Why Purified Air Before Passing Through FTIR
FTIR (Fourier Transform Infrared Spectroscopy) is a powerful analytical technique used in various fields such as chemistry, materials science, and environmental monitoring. It is commonly used to identify and analyze the chemical composition of samples based on their infrared spectra. However, before passing through the FTIR instrument, it is crucial to ensure that the air is purified to obtain accurate and reliable results. In this article, we will explore the reasons why purified air is necessary for FTIR analysis from various perspectives.
1. Elimination of Interfering Contaminants
One of the primary reasons for purifying air before passing through FTIR is to eliminate interfering contaminants. Airborne particles, such as dust, pollen, and smoke, can introduce additional spectral features that may interfere with the analysis of the sample’s infrared spectrum. By purifying the air, these contaminants can be removed, ensuring that only the desired sample’s spectrum is obtained.
Additionally, volatile organic compounds (VOCs) present in the air can also interfere with FTIR analysis. Purifying the air helps to minimize the concentration of VOCs, reducing the likelihood of spectral interference and enhancing the accuracy of the analysis.
2. Avoidance of Instrument Contamination
Purifying the air before it enters the FTIR instrument helps prevent instrument contamination. Airborne particles, VOCs, and other contaminants can accumulate on the optical surfaces and components of the FTIR instrument, leading to a decrease in sensitivity and accuracy over time. Purifying the air minimizes the deposition of contaminants, ensuring the longevity and optimal performance of the instrument.
3. Enhancement of Signal-to-Noise Ratio
Purified air can significantly improve the signal-to-noise ratio (SNR) of the FTIR analysis. Airborne contaminants can contribute to background noise, reducing the sensitivity and detectability of the desired spectral features. By purifying the air, the background noise is minimized, allowing for better resolution and more precise identification and quantification of the sample’s infrared spectrum.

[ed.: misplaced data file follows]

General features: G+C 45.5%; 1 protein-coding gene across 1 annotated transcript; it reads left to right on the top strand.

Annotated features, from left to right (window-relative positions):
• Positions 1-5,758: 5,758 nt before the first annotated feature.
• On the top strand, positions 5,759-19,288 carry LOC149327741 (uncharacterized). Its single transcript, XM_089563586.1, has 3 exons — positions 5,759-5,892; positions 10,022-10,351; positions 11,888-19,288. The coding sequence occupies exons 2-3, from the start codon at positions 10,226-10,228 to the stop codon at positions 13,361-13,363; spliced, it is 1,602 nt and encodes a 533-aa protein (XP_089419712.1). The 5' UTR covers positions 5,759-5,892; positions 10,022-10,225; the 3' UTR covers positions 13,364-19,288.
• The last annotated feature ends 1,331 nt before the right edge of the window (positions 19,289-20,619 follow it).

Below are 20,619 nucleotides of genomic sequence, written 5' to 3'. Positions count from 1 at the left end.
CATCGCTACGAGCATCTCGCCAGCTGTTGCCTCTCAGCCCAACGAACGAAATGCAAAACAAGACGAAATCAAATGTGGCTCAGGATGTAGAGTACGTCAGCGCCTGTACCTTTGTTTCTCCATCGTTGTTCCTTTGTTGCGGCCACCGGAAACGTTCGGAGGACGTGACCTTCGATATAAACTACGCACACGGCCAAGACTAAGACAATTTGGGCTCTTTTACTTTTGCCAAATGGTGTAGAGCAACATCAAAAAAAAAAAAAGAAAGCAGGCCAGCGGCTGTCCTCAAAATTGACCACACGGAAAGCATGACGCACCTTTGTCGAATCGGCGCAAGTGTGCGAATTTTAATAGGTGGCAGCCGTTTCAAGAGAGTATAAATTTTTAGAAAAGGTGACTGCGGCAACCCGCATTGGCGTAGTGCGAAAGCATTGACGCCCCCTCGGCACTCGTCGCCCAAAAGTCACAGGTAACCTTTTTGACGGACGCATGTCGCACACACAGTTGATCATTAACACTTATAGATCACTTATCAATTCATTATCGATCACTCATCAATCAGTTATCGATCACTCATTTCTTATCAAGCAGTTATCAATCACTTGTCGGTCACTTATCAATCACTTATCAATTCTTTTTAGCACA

4. Reduction of Baseline Drift
Baseline drift is a common issue in FTIR analysis, where the baseline signal gradually changes over time due to various factors such as temperature fluctuations and instrument instability. Purifying the air can help minimize baseline drift by reducing the presence of contaminants that can contribute to signal fluctuations. This leads to improved baseline stability and more accurate spectral analysis.
5. Prevention of Sample Contamination
Purified air is essential to prevent sample contamination during FTIR analysis. Airborne contaminants can settle on the sample surface, altering its composition and introducing unwanted spectral features. By ensuring that the air is purified, the risk of sample contamination is minimized, allowing for more accurate and reliable analysis results.
6. Consistency and Reproducibility
Purifying the air before passing through FTIR helps to achieve consistency and reproducibility in the analysis. By minimizing the presence of interfering contaminants, instrument contamination, background noise, and baseline drift, the analysis conditions remain more stable and consistent over time. This ensures that repeated measurements of the same sample or different samples yield comparable results, enhancing the reliability and reproducibility of the FTIR analysis.
7. Compliance with Quality Assurance Standards
Purifying the air before FTIR analysis is often required to comply with quality assurance standards. Many industries, such as pharmaceuticals and environmental monitoring, have strict regulations and guidelines that mandate the use of purified air to ensure accurate and reliable analysis results. By adhering to these standards, companies can demonstrate the validity of their analytical data and meet regulatory requirements.
8. Preservation of Instrument Performance
Purified air plays a vital role in preserving the performance of the FTIR instrument. Airborne contaminants can accumulate on the optics, affecting their transmission and reflectance properties. Over time, this can lead to a decrease in instrument performance, resulting in inaccurate and unreliable analysis results. Purifying the air helps to maintain the cleanliness and integrity of the instrument, ensuring optimal performance and longevity.
In conclusion, purifying the air before passing through FTIR is essential for obtaining accurate and reliable analysis results. It helps eliminate interfering contaminants, prevent instrument and sample contamination, enhance the signal-to-noise ratio, reduce baseline drift, achieve consistency and reproducibility, comply with quality assurance standards, and preserve instrument performance. By ensuring the purity of the air, researchers and analysts can confidently analyze samples using FTIR and obtain meaningful insights into their chemical composition.